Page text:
QuickBooks remains the best small-business accountants program in the biz. This all-inclusive package offers a comprehensible and comprehensive set of accounting tools (including inventory, payroll, customer and vendor information, online billing, and configurable reporting), copious help files, useful forecasting features, and a number of additional fee-based services such as payroll and online banking. As such, QuickBooks nabs CNET's Editors' Choice award as the top accounting app for the second year running. However, at $499.95, the Premier edition is overkill, both in cost and functionality, for businesses with uncomplicated finances--especially when you factor in Intuit's exorbitant tech-support fees. Small businesses that don't need sophisticated forecasting should try QuickBooks' less-expensive Pro version (the same as Premier but with fewer cool extras) instead.
With QuickBooks Premier 2003, parent company Intuit took the "If it ain't broke, don't fix it" approach. Version 2003 includes some new features and services beyond those in version 2002, such as a business planner and forecasting tools, but its easy-to-use interface and handy setup wizards haven't changed.
QuickBooks' interface remains essentially the same as before: You choose from a series of modules in a list in the left-hand panel to select the task you want to perform. Each module includes a series of icons representing its major functions in a flowchartlike configuration. For example, the Customers Navigator includes icons for the Sales Orders, Receive Payments, and Sales Receipts tasks. QuickBooks also includes links to relevant reports, various for-a-fee services, and much-used functions such as Add A Customer.
The Customer Navigator screen gives quick access to all of the customer-related functions along with related activities and a push to some of Intuit's additional services.
Likewise, QuickBooks' friendly EasyStep Interview format, which runs through a series of questions in order to set up the program for your business, is as easy to use as ever. Although time-consuming, EasyStep's thorough interview makes sure that even accounting illiterati don't miss a step. And because QuickBooks includes copious and front-and-center help files, novices are less likely to find themselves floundering than with programs such as Simply Accounting.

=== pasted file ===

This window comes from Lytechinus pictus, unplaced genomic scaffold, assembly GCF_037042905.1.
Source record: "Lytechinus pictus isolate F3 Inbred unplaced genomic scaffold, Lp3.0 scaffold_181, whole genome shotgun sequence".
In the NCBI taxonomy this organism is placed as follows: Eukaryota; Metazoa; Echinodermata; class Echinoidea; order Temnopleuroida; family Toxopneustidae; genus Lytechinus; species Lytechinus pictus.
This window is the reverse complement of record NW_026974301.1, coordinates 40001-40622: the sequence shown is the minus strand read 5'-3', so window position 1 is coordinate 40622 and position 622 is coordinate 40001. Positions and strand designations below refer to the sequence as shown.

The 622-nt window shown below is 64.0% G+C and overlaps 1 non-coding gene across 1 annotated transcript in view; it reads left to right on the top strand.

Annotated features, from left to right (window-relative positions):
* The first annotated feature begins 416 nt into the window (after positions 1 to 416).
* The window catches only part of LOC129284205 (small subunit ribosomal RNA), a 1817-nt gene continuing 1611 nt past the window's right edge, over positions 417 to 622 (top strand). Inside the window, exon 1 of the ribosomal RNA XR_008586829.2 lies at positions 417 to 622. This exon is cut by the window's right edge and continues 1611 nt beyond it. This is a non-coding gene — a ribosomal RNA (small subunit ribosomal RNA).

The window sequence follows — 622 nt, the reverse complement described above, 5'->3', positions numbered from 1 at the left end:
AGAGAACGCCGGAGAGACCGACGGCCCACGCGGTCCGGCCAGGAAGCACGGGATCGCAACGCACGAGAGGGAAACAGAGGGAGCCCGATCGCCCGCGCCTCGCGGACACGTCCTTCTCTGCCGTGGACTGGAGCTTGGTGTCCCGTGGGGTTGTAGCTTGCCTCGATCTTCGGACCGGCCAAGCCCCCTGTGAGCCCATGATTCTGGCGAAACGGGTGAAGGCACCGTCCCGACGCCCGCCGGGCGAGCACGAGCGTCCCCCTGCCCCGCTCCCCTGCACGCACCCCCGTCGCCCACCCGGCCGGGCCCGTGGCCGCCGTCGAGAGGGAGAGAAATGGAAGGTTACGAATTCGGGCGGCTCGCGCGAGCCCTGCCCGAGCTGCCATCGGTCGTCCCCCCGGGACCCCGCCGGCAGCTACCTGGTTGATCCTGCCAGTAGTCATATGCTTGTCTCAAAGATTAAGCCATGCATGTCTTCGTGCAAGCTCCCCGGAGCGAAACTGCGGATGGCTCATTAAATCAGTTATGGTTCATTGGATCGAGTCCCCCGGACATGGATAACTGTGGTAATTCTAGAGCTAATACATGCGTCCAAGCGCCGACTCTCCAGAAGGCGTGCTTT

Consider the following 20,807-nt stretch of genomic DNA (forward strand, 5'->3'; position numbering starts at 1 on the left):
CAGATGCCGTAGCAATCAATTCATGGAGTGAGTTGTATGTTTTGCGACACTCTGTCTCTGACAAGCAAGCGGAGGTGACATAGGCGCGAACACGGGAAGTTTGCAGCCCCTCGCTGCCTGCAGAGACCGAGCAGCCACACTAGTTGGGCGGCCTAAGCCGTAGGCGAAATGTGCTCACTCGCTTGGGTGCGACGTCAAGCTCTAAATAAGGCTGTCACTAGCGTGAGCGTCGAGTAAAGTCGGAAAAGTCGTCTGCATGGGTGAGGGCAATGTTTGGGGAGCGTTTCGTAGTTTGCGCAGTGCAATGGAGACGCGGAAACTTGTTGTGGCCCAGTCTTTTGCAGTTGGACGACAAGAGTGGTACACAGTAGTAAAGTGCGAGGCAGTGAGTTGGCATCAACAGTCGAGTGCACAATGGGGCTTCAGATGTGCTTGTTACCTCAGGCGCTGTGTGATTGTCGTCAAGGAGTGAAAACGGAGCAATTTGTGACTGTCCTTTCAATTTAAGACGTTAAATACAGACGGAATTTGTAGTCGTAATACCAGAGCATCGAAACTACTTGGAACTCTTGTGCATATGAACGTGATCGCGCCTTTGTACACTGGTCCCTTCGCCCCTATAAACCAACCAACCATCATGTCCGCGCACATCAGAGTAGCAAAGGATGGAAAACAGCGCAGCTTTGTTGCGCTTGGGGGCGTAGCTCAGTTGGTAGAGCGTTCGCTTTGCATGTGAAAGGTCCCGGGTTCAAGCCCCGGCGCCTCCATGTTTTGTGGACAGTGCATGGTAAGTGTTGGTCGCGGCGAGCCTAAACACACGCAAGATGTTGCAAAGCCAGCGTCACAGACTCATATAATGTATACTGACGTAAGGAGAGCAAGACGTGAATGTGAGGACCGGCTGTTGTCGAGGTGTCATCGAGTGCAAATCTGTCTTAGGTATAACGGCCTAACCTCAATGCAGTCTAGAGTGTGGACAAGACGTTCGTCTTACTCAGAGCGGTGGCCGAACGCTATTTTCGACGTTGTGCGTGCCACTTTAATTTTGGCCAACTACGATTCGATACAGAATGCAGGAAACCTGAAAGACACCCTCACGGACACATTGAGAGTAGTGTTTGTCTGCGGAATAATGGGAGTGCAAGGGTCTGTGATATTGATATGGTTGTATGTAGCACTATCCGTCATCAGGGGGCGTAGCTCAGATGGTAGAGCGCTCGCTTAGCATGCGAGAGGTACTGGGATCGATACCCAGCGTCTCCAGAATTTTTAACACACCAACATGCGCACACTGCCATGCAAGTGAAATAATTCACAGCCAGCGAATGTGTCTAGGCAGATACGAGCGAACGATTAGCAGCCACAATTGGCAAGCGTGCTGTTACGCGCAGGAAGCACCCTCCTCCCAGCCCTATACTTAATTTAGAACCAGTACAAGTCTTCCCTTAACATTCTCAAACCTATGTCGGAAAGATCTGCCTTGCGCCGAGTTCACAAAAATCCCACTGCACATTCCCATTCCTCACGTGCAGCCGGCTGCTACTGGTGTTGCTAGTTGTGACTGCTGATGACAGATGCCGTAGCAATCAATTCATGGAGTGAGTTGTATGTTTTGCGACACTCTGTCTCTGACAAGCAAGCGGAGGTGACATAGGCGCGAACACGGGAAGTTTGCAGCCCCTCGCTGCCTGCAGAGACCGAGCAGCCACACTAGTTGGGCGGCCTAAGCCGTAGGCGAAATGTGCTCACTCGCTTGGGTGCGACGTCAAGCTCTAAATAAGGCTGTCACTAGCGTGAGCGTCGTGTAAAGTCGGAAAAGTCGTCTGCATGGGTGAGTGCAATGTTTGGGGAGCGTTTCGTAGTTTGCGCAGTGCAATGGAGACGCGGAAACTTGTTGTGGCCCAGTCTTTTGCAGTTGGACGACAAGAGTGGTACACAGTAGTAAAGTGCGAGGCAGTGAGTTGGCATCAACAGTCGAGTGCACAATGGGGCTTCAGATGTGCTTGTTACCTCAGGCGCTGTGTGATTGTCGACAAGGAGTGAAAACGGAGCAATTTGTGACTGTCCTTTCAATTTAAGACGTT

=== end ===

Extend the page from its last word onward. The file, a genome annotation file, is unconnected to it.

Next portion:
Unfortunately, QuickBooks 2003 still makes it difficult to import historical accounting data from other programs. True, you can import info from previous versions of QuickBooks or synchronize contact information with Outlook or Act via wizard. Try to import from any other accounting package, however, and you'll first have to export your data in ASCII format, then make sure it's formatted to QuickBooks' exact specifications. Peachtree, on the other hand, makes it far easier to import a QuickBooks company file.
In our book, QuickBooks remains the best small-business accounting application available thanks to its excellent and wide-ranging functionality for a variety of businesses, including its payroll system, complete range of modifiable reports, and treasure chest of accounting features. The feature set includes all of the basics for both product- and service-based companies, including charts of accounts, product tracking, invoicing, and reordering--virtually everything needed to run a thriving business. By default, QuickBooks Premier allows two to five simultaneous users. But its supersize feature set suits it best for businesses with complex finances.